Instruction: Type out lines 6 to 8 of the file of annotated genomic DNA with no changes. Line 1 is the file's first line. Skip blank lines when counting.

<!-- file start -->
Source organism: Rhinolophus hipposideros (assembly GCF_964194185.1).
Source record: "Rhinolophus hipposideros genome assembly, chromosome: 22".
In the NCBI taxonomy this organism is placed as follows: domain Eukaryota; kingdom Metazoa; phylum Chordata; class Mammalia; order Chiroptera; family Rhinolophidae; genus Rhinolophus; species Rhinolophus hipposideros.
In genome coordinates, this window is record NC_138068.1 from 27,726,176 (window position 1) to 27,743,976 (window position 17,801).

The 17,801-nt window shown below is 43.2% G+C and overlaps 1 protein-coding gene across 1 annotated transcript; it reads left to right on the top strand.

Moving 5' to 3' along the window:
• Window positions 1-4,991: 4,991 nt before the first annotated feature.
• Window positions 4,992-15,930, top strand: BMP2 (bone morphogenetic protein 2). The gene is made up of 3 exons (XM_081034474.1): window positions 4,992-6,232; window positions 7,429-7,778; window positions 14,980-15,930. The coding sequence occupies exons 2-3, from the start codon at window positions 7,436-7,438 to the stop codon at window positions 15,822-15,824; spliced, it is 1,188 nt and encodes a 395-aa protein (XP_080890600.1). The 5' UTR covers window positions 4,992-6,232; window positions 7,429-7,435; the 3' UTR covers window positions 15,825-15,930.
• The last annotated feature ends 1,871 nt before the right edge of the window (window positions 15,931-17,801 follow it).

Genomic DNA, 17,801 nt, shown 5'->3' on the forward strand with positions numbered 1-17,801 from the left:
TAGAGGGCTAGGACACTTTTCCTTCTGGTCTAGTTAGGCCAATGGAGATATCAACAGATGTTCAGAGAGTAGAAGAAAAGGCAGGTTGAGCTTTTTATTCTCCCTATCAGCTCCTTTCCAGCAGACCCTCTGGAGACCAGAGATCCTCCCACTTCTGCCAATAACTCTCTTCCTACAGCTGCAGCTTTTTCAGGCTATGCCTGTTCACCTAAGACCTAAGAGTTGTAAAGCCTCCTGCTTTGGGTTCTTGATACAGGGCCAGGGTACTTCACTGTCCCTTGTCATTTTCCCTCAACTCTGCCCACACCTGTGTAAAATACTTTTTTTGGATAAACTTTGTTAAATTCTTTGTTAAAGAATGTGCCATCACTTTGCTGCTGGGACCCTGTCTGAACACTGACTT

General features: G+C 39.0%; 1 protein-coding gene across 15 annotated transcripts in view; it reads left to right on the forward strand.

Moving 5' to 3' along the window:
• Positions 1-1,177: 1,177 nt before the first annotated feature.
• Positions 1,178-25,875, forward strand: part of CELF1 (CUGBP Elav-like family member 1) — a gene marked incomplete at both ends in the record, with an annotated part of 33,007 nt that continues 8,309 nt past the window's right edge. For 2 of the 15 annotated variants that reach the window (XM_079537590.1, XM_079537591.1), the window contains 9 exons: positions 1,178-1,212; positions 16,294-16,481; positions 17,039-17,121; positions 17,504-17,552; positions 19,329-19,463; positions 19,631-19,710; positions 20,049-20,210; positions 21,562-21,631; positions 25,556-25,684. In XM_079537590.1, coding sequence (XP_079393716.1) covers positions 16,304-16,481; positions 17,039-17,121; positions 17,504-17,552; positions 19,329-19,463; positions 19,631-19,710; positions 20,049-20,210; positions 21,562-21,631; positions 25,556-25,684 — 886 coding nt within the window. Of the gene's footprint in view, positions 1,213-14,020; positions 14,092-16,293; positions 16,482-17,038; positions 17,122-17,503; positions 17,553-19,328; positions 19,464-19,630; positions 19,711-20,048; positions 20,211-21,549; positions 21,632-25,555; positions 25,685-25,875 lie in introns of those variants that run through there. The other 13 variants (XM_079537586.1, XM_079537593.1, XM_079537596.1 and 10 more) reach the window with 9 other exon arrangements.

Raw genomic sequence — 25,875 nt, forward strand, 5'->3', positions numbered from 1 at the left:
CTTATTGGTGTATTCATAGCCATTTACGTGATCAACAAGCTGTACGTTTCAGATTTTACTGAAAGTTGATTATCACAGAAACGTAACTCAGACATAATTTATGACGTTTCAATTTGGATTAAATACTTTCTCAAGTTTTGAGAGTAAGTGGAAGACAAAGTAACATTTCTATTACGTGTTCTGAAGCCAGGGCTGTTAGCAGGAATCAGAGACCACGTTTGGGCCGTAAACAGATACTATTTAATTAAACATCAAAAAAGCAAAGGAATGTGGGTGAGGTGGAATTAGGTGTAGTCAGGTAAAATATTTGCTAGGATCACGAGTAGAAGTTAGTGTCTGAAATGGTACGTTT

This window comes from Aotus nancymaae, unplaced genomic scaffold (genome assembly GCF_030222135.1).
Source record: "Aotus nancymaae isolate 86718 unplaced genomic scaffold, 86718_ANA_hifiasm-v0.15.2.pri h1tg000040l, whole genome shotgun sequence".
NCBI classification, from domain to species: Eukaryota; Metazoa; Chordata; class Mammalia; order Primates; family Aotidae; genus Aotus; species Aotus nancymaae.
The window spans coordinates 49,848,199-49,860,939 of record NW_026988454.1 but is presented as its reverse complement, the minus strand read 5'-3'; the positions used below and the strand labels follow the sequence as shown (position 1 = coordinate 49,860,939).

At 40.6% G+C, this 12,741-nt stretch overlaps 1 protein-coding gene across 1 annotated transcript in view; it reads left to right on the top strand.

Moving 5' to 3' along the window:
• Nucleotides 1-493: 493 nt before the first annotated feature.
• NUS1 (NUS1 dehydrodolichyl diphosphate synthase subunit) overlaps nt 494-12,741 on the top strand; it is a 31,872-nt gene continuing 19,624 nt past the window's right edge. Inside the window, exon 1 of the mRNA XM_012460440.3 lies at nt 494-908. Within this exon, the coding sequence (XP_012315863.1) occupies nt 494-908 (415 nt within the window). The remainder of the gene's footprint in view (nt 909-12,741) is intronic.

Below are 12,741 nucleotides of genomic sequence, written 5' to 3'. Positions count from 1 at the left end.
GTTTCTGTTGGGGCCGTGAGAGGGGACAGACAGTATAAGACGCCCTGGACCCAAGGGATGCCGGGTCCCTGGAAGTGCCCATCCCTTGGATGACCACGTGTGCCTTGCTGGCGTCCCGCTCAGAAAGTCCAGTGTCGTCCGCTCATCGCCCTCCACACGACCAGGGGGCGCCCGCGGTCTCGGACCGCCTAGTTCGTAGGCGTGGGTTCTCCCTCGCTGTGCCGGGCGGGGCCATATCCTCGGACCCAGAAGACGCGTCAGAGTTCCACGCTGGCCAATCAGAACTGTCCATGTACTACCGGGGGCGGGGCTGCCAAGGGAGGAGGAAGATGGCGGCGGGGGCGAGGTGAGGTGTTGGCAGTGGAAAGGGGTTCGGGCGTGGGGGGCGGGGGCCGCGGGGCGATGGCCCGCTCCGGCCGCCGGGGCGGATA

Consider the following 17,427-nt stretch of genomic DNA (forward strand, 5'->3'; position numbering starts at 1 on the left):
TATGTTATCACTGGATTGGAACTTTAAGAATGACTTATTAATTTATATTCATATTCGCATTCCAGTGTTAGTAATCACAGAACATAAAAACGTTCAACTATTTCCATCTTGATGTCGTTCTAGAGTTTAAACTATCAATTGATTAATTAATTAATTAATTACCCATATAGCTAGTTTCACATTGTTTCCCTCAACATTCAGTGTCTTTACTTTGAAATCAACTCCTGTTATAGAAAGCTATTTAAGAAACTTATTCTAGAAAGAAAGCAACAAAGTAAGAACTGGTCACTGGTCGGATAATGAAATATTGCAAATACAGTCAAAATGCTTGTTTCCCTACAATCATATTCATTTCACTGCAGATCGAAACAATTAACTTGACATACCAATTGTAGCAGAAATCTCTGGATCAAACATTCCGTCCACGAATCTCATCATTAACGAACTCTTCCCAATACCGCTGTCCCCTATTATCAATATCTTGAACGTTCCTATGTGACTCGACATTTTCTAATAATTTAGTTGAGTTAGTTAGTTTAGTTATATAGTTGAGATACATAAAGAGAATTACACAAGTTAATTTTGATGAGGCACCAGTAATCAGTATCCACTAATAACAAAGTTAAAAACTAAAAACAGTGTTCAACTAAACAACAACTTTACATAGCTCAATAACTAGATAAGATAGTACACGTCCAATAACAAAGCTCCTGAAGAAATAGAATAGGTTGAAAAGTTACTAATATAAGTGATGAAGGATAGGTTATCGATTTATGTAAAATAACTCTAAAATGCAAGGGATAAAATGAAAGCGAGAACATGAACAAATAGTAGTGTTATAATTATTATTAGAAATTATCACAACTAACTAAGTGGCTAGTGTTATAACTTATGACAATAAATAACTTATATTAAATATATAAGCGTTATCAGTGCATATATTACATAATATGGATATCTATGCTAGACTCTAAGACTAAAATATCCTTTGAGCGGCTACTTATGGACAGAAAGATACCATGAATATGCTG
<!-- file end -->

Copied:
Moving 5' to 3' along the window:
• Window positions 1-4,991: 4,991 nt before the first annotated feature.
• Window positions 4,992-15,930, top strand: BMP2 (bone morphogenetic protein 2). The gene is made up of 3 exons (XM_081034474.1): window positions 4,992-6,232; window positions 7,429-7,778; window positions 14,980-15,930. The coding sequence occupies exons 2-3, from the start codon at window positions 7,436-7,438 to the stop codon at window positions 15,822-15,824; spliced, it is 1,188 nt and encodes a 395-aa protein (XP_080890600.1). The 5' UTR covers window positions 4,992-6,232; window positions 7,429-7,435; the 3' UTR covers window positions 15,825-15,930.